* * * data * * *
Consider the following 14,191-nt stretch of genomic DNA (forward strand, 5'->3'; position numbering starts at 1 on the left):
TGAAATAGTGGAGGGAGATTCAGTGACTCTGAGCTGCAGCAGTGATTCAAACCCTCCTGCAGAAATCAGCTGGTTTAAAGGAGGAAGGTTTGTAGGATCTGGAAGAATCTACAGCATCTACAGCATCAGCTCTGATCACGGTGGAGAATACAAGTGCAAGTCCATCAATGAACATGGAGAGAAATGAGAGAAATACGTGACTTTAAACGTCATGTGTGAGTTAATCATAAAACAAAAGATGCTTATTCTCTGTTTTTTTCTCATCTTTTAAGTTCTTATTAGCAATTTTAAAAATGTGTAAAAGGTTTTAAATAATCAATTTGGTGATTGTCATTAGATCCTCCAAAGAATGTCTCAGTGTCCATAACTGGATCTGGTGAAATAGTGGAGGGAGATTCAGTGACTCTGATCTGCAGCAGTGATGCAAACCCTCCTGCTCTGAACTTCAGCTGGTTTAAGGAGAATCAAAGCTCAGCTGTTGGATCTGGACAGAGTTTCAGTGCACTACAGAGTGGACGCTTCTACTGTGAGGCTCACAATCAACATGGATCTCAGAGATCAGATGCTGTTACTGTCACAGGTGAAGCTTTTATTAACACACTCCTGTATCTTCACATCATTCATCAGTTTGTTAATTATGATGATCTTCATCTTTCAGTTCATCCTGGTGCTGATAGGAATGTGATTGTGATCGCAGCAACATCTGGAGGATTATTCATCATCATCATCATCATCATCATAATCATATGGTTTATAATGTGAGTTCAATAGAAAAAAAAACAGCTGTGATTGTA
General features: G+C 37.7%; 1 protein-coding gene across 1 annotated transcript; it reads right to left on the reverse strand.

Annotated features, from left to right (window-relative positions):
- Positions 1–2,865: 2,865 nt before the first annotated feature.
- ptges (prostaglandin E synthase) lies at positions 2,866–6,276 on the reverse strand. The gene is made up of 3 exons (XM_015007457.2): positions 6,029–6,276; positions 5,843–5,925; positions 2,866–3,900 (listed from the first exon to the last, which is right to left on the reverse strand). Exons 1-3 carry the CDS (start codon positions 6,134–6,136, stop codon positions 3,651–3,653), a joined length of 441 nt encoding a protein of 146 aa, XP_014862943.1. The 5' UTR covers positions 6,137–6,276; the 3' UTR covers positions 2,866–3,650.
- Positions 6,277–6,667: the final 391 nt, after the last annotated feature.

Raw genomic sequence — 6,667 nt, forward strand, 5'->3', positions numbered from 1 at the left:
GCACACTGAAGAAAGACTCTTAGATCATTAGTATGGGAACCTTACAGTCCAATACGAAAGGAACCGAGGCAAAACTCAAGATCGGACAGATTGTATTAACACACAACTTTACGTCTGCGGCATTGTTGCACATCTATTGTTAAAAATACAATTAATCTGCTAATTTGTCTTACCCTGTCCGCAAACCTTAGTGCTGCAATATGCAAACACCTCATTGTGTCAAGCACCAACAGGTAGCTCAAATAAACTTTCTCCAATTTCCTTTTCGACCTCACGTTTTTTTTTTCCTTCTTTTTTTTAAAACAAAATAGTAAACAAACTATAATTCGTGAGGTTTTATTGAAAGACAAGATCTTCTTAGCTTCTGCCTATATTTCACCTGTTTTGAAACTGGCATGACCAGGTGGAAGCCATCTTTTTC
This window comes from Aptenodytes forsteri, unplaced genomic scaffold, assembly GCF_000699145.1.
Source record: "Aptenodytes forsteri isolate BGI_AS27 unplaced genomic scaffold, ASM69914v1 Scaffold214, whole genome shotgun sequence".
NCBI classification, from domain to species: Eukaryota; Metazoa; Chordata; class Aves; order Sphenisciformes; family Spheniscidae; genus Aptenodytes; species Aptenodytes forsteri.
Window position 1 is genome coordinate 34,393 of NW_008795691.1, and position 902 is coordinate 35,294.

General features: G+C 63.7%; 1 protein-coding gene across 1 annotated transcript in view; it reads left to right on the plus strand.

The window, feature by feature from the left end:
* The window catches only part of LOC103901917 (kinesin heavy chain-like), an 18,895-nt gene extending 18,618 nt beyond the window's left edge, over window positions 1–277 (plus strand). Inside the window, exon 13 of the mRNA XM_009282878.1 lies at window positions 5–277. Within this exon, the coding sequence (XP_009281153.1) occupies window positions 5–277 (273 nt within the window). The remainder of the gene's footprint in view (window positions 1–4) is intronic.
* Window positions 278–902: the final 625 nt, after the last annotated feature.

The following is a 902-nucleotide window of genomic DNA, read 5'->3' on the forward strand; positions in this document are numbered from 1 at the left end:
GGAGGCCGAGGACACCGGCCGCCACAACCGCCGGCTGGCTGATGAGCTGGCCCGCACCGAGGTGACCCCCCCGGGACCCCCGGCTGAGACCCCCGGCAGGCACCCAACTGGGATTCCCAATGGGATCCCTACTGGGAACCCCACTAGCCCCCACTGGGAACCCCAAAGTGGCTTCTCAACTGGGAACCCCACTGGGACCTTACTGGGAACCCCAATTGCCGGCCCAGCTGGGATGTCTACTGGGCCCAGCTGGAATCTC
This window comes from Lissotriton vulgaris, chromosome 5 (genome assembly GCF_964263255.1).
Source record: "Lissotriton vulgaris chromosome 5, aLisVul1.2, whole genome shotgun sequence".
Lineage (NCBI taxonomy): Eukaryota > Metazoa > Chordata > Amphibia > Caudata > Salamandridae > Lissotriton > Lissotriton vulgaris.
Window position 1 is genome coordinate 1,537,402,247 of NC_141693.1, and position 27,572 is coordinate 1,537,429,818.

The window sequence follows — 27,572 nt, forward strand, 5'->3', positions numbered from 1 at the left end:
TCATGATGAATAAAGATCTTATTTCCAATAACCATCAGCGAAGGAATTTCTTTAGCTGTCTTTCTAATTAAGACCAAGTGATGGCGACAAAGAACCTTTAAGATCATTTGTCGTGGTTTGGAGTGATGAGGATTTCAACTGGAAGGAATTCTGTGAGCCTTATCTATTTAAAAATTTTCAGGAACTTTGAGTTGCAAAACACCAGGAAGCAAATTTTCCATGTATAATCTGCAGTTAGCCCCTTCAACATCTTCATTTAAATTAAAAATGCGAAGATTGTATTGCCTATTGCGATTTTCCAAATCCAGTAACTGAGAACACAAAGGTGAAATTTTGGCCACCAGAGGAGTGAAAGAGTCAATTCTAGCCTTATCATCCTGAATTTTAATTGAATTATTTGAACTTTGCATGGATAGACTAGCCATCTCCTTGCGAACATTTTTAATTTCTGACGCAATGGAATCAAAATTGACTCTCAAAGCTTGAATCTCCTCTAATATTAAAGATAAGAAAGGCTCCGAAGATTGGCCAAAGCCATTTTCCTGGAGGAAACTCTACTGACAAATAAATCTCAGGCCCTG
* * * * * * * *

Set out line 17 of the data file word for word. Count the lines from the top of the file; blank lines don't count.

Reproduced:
* Window positions 278–902: the final 625 nt, after the last annotated feature.